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Research Papers

Parametric Stability of Axially Accelerating Viscoelastic Beams With the Recognition of Longitudinally Varying Tensions

[+] Author and Article Information
Li-Qun Chen1

Department of Mechanics, Shanghai University, Shanghai 200444, China; Shanghai Institute of Applied Mathematics and Mechanics, Shanghai 200072, China; Shanghai Key Laboratory of Mechanics in Energy Engineering, Shanghai 200072, China; Modern Mechanics Division,  E-Institutes of Shanghai Universities, Shanghai 200072, Chinalqchen@staff.shu.edu.cn

You-Qi Tang

School of Mechanical Engineering,Shanghai Institute of Technology,Shanghai 201418, China;Shanghai Institute of Applied Mathematics and Mechanics, Shanghai 200072, China

1

Corresponding author.

J. Vib. Acoust 134(1), 011008 (Dec 28, 2011) (11 pages) doi:10.1115/1.4004672 History: Received August 25, 2010; Revised March 15, 2011; Published December 28, 2011; Online December 28, 2011

In this paper, the parametric stability of axially accelerating viscoelastic beams is revisited. The effects of the longitudinally varying tension due to the axial acceleration are highlighted, while the tension was approximately assumed to be longitudinally uniform in previous studies. The dependence of the tension on the finite support rigidity is also considered. The generalized Hamilton principle and the Kelvin viscoelastic constitutive relation are applied to establish the governing equations and the associated boundary conditions for coupled planar motion of the beam. The governing equations are linearized into the governing equation in the transverse direction and the expression of the longitudinally varying tension. The method of multiple scales is employed to analyze the parametric stability of transverse motion. The stability boundaries are derived from the solvability conditions and the Routh-Hurwitz criterion for principal and sum resonances. In terms of stability boundaries, the governing equations with or without the longitudinal variance of tension are compared and the effects of the finite support rigidity are also examined. Some numerical examples are presented to demonstrate the effects of the stiffness, the viscosity, and the mean axial speed on the stability boundaries. The differential quadrature scheme is developed to numerically solve the governing equation, and the computational results confirm the outcomes of the method of multiple scales.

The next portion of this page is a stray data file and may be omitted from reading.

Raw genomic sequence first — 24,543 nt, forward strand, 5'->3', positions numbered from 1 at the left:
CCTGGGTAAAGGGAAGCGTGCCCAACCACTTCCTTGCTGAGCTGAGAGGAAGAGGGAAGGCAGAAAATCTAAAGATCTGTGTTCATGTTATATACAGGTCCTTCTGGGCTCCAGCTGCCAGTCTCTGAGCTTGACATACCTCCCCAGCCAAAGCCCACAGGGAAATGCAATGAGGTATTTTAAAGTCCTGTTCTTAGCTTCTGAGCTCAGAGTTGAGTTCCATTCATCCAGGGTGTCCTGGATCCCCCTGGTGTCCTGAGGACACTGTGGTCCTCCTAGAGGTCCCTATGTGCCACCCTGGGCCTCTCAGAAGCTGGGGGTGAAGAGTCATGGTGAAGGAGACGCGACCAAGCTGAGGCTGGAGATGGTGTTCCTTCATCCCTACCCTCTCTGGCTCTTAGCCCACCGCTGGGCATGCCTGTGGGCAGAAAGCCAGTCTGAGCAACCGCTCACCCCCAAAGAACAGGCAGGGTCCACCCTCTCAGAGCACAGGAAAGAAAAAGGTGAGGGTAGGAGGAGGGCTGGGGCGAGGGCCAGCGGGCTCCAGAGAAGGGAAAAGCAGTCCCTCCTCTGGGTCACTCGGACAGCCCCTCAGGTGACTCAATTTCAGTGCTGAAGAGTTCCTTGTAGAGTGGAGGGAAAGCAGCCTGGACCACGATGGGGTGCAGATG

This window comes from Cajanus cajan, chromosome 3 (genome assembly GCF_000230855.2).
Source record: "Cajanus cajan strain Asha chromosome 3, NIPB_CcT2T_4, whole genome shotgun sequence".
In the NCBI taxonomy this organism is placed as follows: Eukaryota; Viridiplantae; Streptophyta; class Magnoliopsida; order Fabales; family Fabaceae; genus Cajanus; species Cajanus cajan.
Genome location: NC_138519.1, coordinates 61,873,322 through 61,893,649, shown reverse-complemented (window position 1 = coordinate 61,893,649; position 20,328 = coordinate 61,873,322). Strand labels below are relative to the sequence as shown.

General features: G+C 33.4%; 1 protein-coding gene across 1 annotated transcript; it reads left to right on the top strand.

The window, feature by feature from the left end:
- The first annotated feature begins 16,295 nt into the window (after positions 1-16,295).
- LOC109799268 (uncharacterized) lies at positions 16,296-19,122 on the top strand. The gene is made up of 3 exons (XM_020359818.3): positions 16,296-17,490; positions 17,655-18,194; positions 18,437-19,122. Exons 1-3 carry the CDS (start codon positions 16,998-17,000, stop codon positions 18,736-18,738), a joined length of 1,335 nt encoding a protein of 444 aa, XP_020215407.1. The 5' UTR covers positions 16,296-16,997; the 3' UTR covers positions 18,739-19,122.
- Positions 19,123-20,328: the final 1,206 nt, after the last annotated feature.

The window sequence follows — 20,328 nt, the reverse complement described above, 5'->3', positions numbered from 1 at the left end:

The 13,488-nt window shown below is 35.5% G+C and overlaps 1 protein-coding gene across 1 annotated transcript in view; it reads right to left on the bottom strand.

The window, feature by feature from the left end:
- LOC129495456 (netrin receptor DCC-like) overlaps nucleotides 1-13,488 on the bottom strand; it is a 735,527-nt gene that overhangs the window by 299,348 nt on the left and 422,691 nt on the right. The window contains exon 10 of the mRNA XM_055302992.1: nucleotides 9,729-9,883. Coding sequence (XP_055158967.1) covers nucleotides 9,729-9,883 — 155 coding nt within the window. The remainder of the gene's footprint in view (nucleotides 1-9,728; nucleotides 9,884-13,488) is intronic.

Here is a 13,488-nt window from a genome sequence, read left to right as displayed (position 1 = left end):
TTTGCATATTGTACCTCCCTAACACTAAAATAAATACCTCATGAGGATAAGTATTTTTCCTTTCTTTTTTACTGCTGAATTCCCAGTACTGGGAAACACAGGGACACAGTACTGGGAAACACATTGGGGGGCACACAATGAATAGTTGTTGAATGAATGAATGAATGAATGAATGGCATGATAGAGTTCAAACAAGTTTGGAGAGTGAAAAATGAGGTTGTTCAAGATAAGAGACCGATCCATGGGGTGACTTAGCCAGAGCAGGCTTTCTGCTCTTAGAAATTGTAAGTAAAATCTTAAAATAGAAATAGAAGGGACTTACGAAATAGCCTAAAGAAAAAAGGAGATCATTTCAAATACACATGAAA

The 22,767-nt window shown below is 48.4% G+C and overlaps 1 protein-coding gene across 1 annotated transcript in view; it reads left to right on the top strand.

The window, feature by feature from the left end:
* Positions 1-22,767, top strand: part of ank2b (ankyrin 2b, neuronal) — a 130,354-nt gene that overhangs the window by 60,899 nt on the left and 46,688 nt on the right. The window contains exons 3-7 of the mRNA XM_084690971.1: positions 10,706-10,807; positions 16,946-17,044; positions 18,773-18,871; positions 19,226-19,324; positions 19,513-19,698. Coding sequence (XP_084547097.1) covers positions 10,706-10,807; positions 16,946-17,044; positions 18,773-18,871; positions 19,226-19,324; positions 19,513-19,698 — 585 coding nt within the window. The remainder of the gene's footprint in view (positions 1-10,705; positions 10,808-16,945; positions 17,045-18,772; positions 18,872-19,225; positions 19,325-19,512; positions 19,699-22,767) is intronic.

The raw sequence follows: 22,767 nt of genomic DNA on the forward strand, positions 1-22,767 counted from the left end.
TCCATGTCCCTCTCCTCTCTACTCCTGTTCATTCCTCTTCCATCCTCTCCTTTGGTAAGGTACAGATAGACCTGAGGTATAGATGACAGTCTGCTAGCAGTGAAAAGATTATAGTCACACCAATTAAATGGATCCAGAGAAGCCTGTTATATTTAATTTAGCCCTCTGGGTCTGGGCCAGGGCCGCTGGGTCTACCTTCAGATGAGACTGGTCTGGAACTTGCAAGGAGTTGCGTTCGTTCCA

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Copyright © 2012 by American Society of Mechanical Engineers
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Figures

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Figure 3

The natural frequencies changing with the axial speeds for different beam stiffnesses: (a) the first mode, (b) the second mode

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Figure 4

The effect of the viscosity coefficients on the stability boundaries for the summation parametric resonance of the first and second modes

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Figure 5

The effect of the mean axial speeds on the stability boundaries for the summation parametric resonance of the first and second modes

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Figure 6

The effect of the stiffness on the stability boundaries for the summation parametric resonance of the first and second modes

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Figure 7

The stability boundaries for the summation parametric resonances of the first and second modes for different models

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Figure 8

The effects of the viscosity coefficients on the stability boundaries for the first two principal parametric resonances: (a) the first mode, (b) the second mode

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Figure 9

The effects of the mean axial speeds on the stability boundaries for the first two principal parametric resonances: (a) the first mode, (b) the second mode

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Figure 10

The effects of the stiffnesses on the stability boundaries for the first two principal parametric resonances: (a) the first mode, (b) the second mode

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Figure 11

The stability boundaries for the first two principal parametric resonances for different models: (a) the first mode, (b) the second mode

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Figure 12

The comparisons of the first two natural frequencies of the linear generating system: (a) the first mode, (b) the second mode

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Figure 13

The comparison of the analytical and numerical stability boundaries for different parametric resonances in plane σ-γ1 : (a) summation parametric resonance of the first and second modes, (b) first principal parametric resonance, and (c) second principal parametric resonance

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Figure 1

The physical model of an axially moving viscoelastic beam

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Figure 2

The natural frequencies changing with the axial speeds for different support rigidity parameters: (a) the first mode, (b) the second mode

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